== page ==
But there were important exceptions to the types of crime it covers.
The amnesty is applicable to just one crime classified under the Terrorism Act, namely failing to inform the authorities about rebel activity.
Other acts such as possessing leaflets that encourage "terrorism" and taking up arms against the regime are not covered.
"Army deserters may be pardoned, if those still in Syria hand themselves in within 30 days, and those outside Syria hand themselves in within 90 days," said the decree.
"The death penalty will be replaced with a life sentence of hard labour," said SANA, stipulating that "those who financed terrorist groups or who committed terrorist acts that led to death and destruction are not covered".
"Those who conspired to carry out a terrorist act have their sentence reduced by a quarter, and those who knew about such an act and did not inform the authorities are covered by the amnesty," said the decree.
The regime describes Assad's opponents and rebels fighting his troops as "terrorists".
The amnesty will not apply to those who smuggled weapons or drugs, though smugglers of other goods will be covered as long as they pay reparations.
Deserters "who stole weapons from the army's warehouses and refused to obey orders" are not covered by the amnesty, the text added.
Armed civilians who hand their weapons in within 30 days can also benefit, although those who incited sectarian strife or published false news are exempted.
On the eve of Syria's independence day, Justice Minister Najem al-Ahmad said the amnesty "will reinforce social reconciliation, national cohesion, and (cater to) the need to live together on the occasion of this public holiday".
"The amnesty covers the majority of crimes, on different levels," SANA quoted Ahmadi as saying, though it excludes "a small number of crimes, mainly those linked to terrorism, espionage and treason."
State television said the decree would lead to the release of 7,000 detainees.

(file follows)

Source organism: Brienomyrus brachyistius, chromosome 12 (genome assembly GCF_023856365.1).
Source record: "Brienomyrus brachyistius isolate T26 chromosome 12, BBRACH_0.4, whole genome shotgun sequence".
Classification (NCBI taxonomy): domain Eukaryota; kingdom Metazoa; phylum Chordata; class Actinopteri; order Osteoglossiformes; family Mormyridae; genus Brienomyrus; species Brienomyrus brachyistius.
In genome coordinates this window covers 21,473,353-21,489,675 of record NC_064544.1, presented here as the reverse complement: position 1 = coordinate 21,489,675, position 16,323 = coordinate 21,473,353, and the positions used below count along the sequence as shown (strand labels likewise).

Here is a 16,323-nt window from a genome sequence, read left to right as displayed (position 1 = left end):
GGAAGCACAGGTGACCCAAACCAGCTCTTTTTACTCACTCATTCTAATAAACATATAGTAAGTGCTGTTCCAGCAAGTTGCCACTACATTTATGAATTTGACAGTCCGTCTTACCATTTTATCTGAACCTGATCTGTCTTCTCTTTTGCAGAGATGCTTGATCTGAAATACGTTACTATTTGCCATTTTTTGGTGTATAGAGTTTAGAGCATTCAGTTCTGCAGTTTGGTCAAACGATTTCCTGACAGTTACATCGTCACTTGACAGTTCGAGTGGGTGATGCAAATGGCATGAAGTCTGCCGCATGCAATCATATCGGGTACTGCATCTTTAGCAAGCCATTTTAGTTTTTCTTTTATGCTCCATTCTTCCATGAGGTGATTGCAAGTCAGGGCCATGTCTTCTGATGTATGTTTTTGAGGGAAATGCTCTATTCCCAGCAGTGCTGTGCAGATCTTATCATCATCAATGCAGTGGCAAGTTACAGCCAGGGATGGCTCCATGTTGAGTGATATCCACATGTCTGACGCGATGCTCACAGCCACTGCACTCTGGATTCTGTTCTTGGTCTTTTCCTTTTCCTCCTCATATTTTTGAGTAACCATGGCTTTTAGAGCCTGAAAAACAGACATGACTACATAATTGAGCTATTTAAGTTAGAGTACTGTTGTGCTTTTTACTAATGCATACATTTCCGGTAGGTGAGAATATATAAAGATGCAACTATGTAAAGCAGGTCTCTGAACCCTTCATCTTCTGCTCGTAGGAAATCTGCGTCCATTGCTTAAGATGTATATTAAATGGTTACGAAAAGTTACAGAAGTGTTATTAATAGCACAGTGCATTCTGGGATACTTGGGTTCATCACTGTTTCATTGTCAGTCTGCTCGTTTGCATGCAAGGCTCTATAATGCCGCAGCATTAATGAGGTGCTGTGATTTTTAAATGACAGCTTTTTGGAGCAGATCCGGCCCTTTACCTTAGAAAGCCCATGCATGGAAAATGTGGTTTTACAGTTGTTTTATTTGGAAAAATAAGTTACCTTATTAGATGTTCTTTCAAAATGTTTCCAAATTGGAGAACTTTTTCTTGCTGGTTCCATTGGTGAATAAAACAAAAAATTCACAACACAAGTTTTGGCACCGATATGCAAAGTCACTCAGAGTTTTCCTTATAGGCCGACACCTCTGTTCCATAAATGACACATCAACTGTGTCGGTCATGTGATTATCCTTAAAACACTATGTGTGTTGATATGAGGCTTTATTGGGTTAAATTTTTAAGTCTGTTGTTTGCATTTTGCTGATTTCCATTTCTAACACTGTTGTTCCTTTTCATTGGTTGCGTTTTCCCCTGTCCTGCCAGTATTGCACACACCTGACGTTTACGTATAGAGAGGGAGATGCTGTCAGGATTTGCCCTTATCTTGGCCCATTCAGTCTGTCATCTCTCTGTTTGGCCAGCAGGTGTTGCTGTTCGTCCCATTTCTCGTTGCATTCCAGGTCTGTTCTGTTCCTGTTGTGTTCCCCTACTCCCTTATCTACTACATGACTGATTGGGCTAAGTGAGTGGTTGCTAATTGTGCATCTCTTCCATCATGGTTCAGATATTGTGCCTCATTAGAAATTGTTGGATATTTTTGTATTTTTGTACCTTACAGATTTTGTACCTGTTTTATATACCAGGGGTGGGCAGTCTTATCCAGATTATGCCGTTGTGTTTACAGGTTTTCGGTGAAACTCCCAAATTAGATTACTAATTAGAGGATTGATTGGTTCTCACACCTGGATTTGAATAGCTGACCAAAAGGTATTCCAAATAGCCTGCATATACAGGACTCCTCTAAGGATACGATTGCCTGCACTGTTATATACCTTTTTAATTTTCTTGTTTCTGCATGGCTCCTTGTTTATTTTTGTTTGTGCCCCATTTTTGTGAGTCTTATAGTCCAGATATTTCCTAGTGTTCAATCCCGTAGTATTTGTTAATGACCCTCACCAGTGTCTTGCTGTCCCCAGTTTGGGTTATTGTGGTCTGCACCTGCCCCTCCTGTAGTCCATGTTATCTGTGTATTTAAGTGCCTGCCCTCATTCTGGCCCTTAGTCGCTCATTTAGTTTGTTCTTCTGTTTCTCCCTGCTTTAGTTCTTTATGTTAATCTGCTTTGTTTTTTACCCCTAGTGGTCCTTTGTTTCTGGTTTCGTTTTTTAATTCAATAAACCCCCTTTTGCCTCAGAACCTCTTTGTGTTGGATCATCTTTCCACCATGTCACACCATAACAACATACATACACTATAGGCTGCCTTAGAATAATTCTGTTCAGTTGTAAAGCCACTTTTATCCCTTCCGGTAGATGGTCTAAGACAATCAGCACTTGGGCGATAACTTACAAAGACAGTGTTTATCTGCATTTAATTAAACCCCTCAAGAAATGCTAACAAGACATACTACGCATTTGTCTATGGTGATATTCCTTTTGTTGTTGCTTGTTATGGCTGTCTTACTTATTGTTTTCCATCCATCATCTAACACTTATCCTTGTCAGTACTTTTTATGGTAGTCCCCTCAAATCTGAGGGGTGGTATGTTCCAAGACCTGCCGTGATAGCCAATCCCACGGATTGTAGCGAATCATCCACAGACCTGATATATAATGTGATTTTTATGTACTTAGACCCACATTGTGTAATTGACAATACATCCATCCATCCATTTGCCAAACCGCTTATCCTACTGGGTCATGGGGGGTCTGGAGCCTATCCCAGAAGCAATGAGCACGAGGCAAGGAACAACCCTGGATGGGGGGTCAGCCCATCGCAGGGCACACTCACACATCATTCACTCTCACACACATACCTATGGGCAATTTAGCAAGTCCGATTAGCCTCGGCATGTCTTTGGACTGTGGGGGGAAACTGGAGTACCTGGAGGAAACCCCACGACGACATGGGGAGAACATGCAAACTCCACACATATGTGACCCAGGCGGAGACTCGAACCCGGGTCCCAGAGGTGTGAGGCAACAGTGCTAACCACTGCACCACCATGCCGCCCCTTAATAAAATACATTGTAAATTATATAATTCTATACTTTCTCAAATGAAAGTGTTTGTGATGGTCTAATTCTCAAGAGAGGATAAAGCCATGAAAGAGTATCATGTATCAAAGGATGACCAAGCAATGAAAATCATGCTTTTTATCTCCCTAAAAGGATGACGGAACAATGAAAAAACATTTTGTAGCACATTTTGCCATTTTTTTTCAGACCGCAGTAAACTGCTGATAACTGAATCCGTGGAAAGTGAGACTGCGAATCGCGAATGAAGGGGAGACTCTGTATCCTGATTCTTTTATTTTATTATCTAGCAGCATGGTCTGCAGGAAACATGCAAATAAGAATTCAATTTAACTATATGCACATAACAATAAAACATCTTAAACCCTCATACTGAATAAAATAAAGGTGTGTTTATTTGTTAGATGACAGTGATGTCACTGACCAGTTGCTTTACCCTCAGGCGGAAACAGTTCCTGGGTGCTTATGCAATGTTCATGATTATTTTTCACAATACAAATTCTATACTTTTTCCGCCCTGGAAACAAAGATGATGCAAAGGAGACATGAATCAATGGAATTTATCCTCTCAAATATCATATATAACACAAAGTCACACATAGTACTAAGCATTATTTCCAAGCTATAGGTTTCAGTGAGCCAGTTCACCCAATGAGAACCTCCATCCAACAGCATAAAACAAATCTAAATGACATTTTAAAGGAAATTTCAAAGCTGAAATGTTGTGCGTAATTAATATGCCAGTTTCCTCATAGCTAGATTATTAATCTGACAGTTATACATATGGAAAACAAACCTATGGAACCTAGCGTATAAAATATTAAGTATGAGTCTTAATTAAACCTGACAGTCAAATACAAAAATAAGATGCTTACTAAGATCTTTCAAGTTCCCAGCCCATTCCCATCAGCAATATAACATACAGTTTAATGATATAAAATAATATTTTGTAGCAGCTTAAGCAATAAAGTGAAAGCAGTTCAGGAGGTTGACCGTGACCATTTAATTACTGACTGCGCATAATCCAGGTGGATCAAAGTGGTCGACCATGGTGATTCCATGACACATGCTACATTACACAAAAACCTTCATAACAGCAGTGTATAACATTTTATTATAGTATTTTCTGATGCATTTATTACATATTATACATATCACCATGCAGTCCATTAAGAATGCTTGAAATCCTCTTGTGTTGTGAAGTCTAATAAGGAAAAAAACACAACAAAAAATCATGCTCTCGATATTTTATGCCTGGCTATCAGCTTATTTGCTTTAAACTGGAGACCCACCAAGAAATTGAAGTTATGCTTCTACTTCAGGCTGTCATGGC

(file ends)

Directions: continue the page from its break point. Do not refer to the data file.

In Washington, US State Department spokesman Patrick Ventrell shared what he called the "general scepticism" of the opposition to the offer.
"This is something that the regime has said they'd do in the past, but again, there's tens of thousands of political prisoners that remain in Syrian jails," Ventrell told reporters.
And Syrian Observatory for Human Rights director Rami Abdel Rahman told AFP: "It is not the first time Assad passes an amnesty, and this will not lead to the release of tens of thousands of detainees.
"A real amnesty would involve the liberation of all prisoners of conscience and the revolutionaries. An amnesty would mean putting an end to detention."
Assad's latest declaration comes a day before pro-regime television channel Al-Ikhbariya is to broadcast an interview with him.
Deputy Foreign Minister Faisal Muqdad said in an interview with Britain's Guardian newspaper that "there will be no Syria if President Assad steps down.
"If he leaves now before we agree on a political plan among all Syrians, Syria will no longer be on the map."
Assad's regime has been fighting an insurgency that erupted after his forces unleashed a brutal crackdown on peaceful, Arab Spring-inspired democracy protests in March 2011.
The conflict has killed tens of thousands of people and driven more than five million from their homes, including more than one million refugees.
Beirut said Tuesday it will ask for an urgent meeting of the UN Security Council to ask for aid to help it cope with the influx of refugees from Syria, estimated to number 400,000 people.
On the ground, the Observatory said 49 people were killed on Tuesday, adding that the bodies of 31 people shot by snipers were found in the northern city of Aleppo.
In Belgium, police staged early morning raids targeting individuals suspected of sending foreign fighters to fight for radical Islamist groups in Syria.